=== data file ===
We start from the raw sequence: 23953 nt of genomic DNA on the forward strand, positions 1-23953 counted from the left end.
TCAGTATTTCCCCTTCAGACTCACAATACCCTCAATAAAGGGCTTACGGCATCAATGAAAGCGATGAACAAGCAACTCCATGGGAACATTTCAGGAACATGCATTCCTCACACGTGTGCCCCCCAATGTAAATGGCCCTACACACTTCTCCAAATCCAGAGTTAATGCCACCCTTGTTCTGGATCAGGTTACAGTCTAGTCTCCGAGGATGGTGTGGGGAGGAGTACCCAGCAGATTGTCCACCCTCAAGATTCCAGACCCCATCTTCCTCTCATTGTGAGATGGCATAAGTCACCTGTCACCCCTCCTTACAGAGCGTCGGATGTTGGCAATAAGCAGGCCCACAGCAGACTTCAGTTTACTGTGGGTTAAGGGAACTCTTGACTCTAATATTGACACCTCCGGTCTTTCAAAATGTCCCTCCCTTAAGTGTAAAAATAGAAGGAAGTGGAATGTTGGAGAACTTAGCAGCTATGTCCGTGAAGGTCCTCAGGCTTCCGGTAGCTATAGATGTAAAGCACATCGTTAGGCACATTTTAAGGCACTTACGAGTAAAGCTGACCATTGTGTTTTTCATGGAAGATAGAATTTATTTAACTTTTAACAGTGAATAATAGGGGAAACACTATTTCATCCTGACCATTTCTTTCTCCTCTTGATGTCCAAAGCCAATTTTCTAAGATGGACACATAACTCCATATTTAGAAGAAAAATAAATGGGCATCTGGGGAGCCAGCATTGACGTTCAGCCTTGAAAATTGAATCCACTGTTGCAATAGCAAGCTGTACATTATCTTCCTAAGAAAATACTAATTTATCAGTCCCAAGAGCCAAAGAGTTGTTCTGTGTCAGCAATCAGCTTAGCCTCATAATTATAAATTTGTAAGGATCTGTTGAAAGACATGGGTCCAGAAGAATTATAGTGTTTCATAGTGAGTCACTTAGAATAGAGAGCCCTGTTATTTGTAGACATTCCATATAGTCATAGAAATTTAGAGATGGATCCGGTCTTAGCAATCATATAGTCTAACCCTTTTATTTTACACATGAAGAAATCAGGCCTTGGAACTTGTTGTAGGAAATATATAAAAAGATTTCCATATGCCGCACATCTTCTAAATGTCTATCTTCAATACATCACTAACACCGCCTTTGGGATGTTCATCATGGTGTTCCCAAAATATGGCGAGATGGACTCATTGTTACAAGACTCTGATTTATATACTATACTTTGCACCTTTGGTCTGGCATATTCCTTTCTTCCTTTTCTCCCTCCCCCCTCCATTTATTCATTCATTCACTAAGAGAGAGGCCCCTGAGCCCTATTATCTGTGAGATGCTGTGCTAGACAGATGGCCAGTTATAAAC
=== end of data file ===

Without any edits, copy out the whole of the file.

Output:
We start from the raw sequence: 23953 nt of genomic DNA on the forward strand, positions 1-23953 counted from the left end.
TCAGTATTTCCCCTTCAGACTCACAATACCCTCAATAAAGGGCTTACGGCATCAATGAAAGCGATGAACAAGCAACTCCATGGGAACATTTCAGGAACATGCATTCCTCACACGTGTGCCCCCCAATGTAAATGGCCCTACACACTTCTCCAAATCCAGAGTTAATGCCACCCTTGTTCTGGATCAGGTTACAGTCTAGTCTCCGAGGATGGTGTGGGGAGGAGTACCCAGCAGATTGTCCACCCTCAAGATTCCAGACCCCATCTTCCTCTCATTGTGAGATGGCATAAGTCACCTGTCACCCCTCCTTACAGAGCGTCGGATGTTGGCAATAAGCAGGCCCACAGCAGACTTCAGTTTACTGTGGGTTAAGGGAACTCTTGACTCTAATATTGACACCTCCGGTCTTTCAAAATGTCCCTCCCTTAAGTGTAAAAATAGAAGGAAGTGGAATGTTGGAGAACTTAGCAGCTATGTCCGTGAAGGTCCTCAGGCTTCCGGTAGCTATAGATGTAAAGCACATCGTTAGGCACATTTTAAGGCACTTACGAGTAAAGCTGACCATTGTGTTTTTCATGGAAGATAGAATTTATTTAACTTTTAACAGTGAATAATAGGGGAAACACTATTTCATCCTGACCATTTCTTTCTCCTCTTGATGTCCAAAGCCAATTTTCTAAGATGGACACATAACTCCATATTTAGAAGAAAAATAAATGGGCATCTGGGGAGCCAGCATTGACGTTCAGCCTTGAAAATTGAATCCACTGTTGCAATAGCAAGCTGTACATTATCTTCCTAAGAAAATACTAATTTATCAGTCCCAAGAGCCAAAGAGTTGTTCTGTGTCAGCAATCAGCTTAGCCTCATAATTATAAATTTGTAAGGATCTGTTGAAAGACATGGGTCCAGAAGAATTATAGTGTTTCATAGTGAGTCACTTAGAATAGAGAGCCCTGTTATTTGTAGACATTCCATATAGTCATAGAAATTTAGAGATGGATCCGGTCTTAGCAATCATATAGTCTAACCCTTTTATTTTACACATGAAGAAATCAGGCCTTGGAACTTGTTGTAGGAAATATATAAAAAGATTTCCATATGCCGCACATCTTCTAAATGTCTATCTTCAATACATCACTAACACCGCCTTTGGGATGTTCATCATGGTGTTCCCAAAATATGGCGAGATGGACTCATTGTTACAAGACTCTGATTTATATACTATACTTTGCACCTTTGGTCTGGCATATTCCTTTCTTCCTTTTCTCCCTCCCCCCTCCATTTATTCATTCATTCACTAAGAGAGAGGCCCCTGAGCCCTATTATCTGTGAGATGCTGTGCTAGACAGATGGCCAGTTATAAAC